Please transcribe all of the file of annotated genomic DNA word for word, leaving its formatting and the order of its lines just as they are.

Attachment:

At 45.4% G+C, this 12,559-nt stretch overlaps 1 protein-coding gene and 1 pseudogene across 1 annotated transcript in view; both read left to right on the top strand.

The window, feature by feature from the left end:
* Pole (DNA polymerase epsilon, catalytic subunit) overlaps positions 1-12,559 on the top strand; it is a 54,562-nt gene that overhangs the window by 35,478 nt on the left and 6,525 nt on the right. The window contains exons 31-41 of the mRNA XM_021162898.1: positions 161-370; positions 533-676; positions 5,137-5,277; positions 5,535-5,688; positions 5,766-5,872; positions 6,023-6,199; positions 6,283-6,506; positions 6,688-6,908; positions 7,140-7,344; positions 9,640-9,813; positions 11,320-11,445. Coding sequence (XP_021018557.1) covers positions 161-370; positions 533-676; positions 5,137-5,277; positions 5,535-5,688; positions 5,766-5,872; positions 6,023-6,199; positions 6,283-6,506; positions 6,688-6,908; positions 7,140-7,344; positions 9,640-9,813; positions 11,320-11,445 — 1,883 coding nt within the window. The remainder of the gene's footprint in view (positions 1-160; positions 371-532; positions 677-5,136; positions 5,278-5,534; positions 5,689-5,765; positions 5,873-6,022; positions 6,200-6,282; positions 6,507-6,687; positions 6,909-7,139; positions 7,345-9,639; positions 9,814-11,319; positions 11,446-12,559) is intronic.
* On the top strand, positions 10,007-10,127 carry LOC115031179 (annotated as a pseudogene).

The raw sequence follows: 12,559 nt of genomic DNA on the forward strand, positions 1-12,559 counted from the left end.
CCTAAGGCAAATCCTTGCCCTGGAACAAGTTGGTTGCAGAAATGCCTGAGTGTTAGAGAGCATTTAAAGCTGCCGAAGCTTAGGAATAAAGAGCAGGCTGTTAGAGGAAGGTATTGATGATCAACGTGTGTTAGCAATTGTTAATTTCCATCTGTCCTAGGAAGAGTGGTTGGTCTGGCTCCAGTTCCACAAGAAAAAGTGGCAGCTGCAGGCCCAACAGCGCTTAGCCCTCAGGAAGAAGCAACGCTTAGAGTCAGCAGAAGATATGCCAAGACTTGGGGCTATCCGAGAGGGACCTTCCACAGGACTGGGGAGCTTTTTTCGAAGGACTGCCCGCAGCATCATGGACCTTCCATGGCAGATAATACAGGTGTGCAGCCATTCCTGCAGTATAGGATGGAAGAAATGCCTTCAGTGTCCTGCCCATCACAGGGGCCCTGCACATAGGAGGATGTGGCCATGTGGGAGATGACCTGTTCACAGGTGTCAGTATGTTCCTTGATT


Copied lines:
At 45.4% G+C, this 12,559-nt stretch overlaps 1 protein-coding gene and 1 pseudogene across 1 annotated transcript in view; both read left to right on the top strand.

The window, feature by feature from the left end:
* Pole (DNA polymerase epsilon, catalytic subunit) overlaps positions 1-12,559 on the top strand; it is a 54,562-nt gene that overhangs the window by 35,478 nt on the left and 6,525 nt on the right. The window contains exons 31-41 of the mRNA XM_021162898.1: positions 161-370; positions 533-676; positions 5,137-5,277; positions 5,535-5,688; positions 5,766-5,872; positions 6,023-6,199; positions 6,283-6,506; positions 6,688-6,908; positions 7,140-7,344; positions 9,640-9,813; positions 11,320-11,445. Coding sequence (XP_021018557.1) covers positions 161-370; positions 533-676; positions 5,137-5,277; positions 5,535-5,688; positions 5,766-5,872; positions 6,023-6,199; positions 6,283-6,506; positions 6,688-6,908; positions 7,140-7,344; positions 9,640-9,813; positions 11,320-11,445 — 1,883 coding nt within the window. The remainder of the gene's footprint in view (positions 1-160; positions 371-532; positions 677-5,136; positions 5,278-5,534; positions 5,689-5,765; positions 5,873-6,022; positions 6,200-6,282; positions 6,507-6,687; positions 6,909-7,139; positions 7,345-9,639; positions 9,814-11,319; positions 11,446-12,559) is intronic.
* On the top strand, positions 10,007-10,127 carry LOC115031179 (annotated as a pseudogene).

The raw sequence follows: 12,559 nt of genomic DNA on the forward strand, positions 1-12,559 counted from the left end.
CCTAAGGCAAATCCTTGCCCTGGAACAAGTTGGTTGCAGAAATGCCTGAGTGTTAGAGAGCATTTAAAGCTGCCGAAGCTTAGGAATAAAGAGCAGGCTGTTAGAGGAAGGTATTGATGATCAACGTGTGTTAGCAATTGTTAATTTCCATCTGTCCTAGGAAGAGTGGTTGGTCTGGCTCCAGTTCCACAAGAAAAAGTGGCAGCTGCAGGCCCAACAGCGCTTAGCCCTCAGGAAGAAGCAACGCTTAGAGTCAGCAGAAGATATGCCAAGACTTGGGGCTATCCGAGAGGGACCTTCCACAGGACTGGGGAGCTTTTTTCGAAGGACTGCCCGCAGCATCATGGACCTTCCATGGCAGATAATACAGGTGTGCAGCCATTCCTGCAGTATAGGATGGAAGAAATGCCTTCAGTGTCCTGCCCATCACAGGGGCCCTGCACATAGGAGGATGTGGCCATGTGGGAGATGACCTGTTCACAGGTGTCAGTATGTTCCTTGATT